How Garbage, Cows, and Flushing are About to Expand Supercharger Coverage for Tesla Motors

The 100th Supercharger station opened on April 24, 2014, in Hamilton, N.J. We may see 1,000 sooner than you think. Source: Tesla Motors.

There aren't many electric vehicles on the road in the United States, especially when compared to the incumbent population of petrol-powered automobiles, but America does have an ample and renewable supply of cows, garbage, and flushable toilets. Leveraging our nation's strengths in the latter could help make electric vehicle charging stations -- including Tesla Motors' (NASDAQ: TSLA  )  Supercharger sites -- as numerous and widespread as gas stations. No, this isn't a joke. And yes, this is actually quite probable. In fact, you'll wonder why it wasn't attempted sooner.

How will it work? The U.S. Environmental Protection Agency will now recognize natural gas fuels sourced from biogas (also called biomethane or renewable natural gas) captured at landfills, farms, and wastewater treatment plants as advanced biofuels. That won't help Tesla Motors as much as it helps Waste Management (NYSE: WM  ) and Veolia Environment (NASDAQOTH: VEOEY  ) , but the agency also ruled that electricity created from combusting biomethane and used to power electric vehicles qualifies for the same advanced biofuel incentives (electric vehicles are covered under the Renewable Fuel Standard, too). The new rule could possibly bring the Tesla Supercharger network to your town by the end of the decade. Here's how.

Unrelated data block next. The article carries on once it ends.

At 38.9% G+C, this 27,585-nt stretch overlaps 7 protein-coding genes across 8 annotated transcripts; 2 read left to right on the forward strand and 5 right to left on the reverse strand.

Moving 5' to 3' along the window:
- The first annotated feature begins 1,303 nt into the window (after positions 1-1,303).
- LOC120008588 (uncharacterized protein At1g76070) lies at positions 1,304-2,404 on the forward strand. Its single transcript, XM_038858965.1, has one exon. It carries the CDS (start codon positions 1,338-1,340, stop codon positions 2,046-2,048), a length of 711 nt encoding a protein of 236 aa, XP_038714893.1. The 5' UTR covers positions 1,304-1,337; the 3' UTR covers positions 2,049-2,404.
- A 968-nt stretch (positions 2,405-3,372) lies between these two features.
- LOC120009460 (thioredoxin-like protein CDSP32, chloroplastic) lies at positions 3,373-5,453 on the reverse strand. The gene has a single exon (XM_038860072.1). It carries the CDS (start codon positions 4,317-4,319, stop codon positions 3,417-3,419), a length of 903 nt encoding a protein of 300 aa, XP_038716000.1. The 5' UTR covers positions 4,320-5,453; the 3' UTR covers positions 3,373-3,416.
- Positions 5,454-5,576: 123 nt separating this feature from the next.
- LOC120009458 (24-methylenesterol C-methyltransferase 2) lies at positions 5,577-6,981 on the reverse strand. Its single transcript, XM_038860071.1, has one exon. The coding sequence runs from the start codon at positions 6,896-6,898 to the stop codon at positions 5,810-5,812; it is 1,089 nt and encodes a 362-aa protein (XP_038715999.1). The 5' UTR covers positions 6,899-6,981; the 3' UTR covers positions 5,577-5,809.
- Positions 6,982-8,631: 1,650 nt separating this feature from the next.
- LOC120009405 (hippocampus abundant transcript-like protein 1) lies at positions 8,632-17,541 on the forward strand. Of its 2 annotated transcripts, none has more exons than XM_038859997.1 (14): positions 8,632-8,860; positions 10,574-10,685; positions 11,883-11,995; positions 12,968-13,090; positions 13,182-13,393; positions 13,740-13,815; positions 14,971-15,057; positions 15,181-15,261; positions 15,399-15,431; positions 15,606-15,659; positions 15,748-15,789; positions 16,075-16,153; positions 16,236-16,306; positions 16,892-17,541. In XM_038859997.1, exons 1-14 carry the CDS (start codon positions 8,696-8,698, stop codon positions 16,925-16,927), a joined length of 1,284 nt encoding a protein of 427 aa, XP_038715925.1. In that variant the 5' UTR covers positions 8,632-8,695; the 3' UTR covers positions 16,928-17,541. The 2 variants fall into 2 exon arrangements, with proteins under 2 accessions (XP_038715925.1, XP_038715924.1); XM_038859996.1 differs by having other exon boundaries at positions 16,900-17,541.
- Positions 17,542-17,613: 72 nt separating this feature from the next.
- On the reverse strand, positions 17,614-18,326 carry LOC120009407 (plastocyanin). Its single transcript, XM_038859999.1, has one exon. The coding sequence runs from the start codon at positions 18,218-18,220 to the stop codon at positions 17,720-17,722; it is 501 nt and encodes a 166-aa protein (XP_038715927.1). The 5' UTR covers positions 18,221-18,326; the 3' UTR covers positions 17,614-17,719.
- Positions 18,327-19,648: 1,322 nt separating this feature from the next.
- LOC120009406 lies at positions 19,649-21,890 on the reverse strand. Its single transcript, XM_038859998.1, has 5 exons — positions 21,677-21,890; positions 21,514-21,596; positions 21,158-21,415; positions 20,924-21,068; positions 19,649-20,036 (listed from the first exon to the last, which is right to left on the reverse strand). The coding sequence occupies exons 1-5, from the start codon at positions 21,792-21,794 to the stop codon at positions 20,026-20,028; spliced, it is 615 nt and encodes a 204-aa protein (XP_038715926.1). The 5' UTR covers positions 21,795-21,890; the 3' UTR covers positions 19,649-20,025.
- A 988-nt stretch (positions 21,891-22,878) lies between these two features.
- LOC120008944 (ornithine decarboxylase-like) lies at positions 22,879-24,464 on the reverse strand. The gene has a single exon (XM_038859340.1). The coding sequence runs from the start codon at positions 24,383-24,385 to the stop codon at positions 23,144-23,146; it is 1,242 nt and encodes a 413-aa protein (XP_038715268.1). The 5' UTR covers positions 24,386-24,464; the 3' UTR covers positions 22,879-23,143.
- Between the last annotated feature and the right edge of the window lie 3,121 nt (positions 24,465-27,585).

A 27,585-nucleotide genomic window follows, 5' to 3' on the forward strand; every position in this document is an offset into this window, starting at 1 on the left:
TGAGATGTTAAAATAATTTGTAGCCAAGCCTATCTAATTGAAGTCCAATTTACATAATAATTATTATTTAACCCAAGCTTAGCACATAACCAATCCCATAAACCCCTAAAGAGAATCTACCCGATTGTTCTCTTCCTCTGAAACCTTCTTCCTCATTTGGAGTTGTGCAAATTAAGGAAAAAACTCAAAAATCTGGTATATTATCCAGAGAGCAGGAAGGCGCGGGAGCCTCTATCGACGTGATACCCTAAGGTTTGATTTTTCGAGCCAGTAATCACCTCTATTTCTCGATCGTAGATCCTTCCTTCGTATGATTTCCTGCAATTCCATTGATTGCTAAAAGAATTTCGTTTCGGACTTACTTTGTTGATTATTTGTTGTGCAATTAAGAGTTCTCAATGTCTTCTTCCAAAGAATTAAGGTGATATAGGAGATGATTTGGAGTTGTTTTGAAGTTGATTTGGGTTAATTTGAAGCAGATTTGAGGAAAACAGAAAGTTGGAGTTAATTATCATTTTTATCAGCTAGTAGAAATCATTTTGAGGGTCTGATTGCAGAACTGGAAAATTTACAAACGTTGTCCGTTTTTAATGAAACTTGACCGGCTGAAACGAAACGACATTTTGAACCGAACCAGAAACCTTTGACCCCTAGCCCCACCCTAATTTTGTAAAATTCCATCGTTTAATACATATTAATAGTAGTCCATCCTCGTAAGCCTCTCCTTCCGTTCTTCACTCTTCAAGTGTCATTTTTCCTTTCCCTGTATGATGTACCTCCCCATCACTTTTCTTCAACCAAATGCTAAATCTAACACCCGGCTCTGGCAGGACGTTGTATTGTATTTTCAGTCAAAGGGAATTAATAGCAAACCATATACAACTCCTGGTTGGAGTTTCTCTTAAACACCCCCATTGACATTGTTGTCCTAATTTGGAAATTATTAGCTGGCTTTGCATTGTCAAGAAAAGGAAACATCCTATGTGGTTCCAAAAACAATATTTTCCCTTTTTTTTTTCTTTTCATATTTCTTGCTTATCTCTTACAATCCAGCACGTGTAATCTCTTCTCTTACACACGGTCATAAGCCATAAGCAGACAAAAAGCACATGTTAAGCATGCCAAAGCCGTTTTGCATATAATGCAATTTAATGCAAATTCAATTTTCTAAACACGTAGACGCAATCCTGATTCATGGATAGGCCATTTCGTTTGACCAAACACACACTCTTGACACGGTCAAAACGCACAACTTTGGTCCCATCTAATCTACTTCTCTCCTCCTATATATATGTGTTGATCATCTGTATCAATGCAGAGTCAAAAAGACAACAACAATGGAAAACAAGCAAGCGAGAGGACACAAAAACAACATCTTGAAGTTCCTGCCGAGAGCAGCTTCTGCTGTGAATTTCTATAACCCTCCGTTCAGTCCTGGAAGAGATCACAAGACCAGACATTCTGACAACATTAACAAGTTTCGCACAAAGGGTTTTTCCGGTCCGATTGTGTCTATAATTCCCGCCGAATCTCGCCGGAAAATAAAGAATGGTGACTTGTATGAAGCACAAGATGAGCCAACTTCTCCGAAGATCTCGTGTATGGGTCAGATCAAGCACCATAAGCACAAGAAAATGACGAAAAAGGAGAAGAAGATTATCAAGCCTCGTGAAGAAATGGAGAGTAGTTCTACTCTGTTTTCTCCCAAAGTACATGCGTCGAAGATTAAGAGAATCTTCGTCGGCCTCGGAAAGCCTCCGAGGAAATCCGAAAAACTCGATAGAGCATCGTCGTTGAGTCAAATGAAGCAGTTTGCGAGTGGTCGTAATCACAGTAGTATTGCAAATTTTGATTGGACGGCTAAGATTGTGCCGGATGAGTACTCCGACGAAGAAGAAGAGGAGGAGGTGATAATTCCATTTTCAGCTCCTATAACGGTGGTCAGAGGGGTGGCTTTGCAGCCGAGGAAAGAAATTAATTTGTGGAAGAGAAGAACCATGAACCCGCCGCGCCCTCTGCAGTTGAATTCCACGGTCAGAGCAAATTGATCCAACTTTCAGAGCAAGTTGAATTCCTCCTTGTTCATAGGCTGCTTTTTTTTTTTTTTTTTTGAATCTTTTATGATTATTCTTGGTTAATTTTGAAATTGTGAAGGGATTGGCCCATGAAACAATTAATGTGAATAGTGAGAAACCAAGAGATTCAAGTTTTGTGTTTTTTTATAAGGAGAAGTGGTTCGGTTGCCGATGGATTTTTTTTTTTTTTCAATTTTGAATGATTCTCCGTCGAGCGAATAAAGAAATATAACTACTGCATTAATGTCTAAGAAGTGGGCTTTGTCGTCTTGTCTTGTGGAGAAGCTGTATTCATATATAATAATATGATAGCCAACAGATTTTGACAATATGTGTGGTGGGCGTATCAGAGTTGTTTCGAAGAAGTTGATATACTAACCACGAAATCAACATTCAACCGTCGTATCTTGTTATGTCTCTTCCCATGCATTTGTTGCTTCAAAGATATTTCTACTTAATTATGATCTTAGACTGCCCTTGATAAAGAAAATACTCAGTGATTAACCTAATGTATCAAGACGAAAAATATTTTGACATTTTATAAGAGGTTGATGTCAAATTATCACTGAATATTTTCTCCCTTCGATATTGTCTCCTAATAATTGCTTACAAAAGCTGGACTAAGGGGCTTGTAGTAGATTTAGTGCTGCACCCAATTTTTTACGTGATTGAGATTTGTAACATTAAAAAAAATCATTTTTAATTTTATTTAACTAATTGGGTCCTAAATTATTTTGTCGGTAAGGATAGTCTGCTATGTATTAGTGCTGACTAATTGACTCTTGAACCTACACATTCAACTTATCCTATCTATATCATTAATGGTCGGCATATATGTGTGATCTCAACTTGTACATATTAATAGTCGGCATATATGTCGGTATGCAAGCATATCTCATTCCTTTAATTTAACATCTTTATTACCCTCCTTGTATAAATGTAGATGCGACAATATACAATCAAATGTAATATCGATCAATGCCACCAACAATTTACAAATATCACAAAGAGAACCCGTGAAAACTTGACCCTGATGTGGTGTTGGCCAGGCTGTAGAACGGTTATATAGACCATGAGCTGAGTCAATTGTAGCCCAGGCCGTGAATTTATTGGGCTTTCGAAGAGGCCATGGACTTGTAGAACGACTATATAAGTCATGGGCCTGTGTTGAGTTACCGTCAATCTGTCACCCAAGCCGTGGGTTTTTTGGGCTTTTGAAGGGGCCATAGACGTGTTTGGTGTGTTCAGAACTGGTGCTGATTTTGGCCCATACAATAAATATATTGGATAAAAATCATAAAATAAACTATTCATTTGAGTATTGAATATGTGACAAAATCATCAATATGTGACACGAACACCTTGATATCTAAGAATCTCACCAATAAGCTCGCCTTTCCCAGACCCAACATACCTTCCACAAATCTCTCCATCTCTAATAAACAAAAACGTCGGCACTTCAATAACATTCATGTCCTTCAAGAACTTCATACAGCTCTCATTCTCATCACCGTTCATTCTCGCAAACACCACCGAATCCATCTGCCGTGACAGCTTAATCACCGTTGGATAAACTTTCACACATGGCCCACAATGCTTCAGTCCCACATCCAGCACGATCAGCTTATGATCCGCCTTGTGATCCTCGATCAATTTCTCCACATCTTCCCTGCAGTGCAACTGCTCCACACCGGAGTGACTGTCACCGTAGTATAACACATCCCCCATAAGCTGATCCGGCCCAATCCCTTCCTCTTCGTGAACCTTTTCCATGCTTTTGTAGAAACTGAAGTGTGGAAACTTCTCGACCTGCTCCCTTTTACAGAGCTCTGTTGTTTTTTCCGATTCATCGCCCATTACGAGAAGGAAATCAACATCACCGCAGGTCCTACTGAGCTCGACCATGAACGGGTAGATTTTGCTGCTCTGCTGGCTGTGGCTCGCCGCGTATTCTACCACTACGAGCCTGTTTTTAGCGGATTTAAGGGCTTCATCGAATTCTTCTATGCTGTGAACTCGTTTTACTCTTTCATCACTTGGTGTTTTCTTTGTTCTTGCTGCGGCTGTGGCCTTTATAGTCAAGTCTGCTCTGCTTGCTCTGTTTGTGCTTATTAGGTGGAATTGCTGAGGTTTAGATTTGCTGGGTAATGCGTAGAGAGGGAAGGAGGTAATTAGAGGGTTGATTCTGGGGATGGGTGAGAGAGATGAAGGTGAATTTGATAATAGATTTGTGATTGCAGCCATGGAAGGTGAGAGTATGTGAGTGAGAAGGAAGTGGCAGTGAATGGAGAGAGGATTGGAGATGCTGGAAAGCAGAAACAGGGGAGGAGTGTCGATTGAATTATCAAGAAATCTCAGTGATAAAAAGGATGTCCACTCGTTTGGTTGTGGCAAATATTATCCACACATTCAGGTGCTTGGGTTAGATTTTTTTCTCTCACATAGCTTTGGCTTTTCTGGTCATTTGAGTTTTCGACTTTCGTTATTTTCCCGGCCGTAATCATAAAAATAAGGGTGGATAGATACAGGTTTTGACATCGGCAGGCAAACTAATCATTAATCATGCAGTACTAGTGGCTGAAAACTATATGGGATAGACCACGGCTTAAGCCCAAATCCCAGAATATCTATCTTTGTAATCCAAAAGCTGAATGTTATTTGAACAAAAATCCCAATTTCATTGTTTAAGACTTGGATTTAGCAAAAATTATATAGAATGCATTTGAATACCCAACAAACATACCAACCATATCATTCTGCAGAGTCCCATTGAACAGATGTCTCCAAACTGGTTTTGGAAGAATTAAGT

Tesla Motors' ambitious plans
The fierce battle over range anxiety and whether Tesla Motors' electric vehicle-charging stations would provide the coverage needed to combat it has played out many times in the last several years. Someone takes an ill-fated ride in a Tesla Model S and writes furiously about it, only to be refuted by an enthusiast easily completing a cross-country trip several weeks later. I'm not here to say the planned network is ill-equipped to cover its drivers. After all, it is intended to cover 98% of the American population in 2015, as displayed in the map below.

This is what the Supercharger network should look like in 2015. Source: Tesla Motors.

Covering 98% of the population means drivers will never be more than 100 miles away from a Supercharger. That's a pretty amazing accomplishment for the short amount of time needed to reach the milestone -- which will only improve as Tesla Motors brings mass market cars to market -- but there's plenty of work left to be done. Why not leverage America's vast biogas reserves to bring a Supercharger to every town or municipality?

Biomethane boost
It's still much too early to say whether Tesla Motors will join forces with companies such as Waste Management, Veolia Environment, and large farming operations to expand Supercharger coverage, but the partnership potential makes almost too much sense. Regions with higher populations will have a greater need for charging stations. However, they'll also produce more garbage and wastewater and have a greater need to process such wastes. And while large farming operations are located in less dense population centers, they produce as much as 34% of the nation's methane. Good news: biomethane can be purified to pipeline-quality gas and shipped throughout the nation to where it is needed most.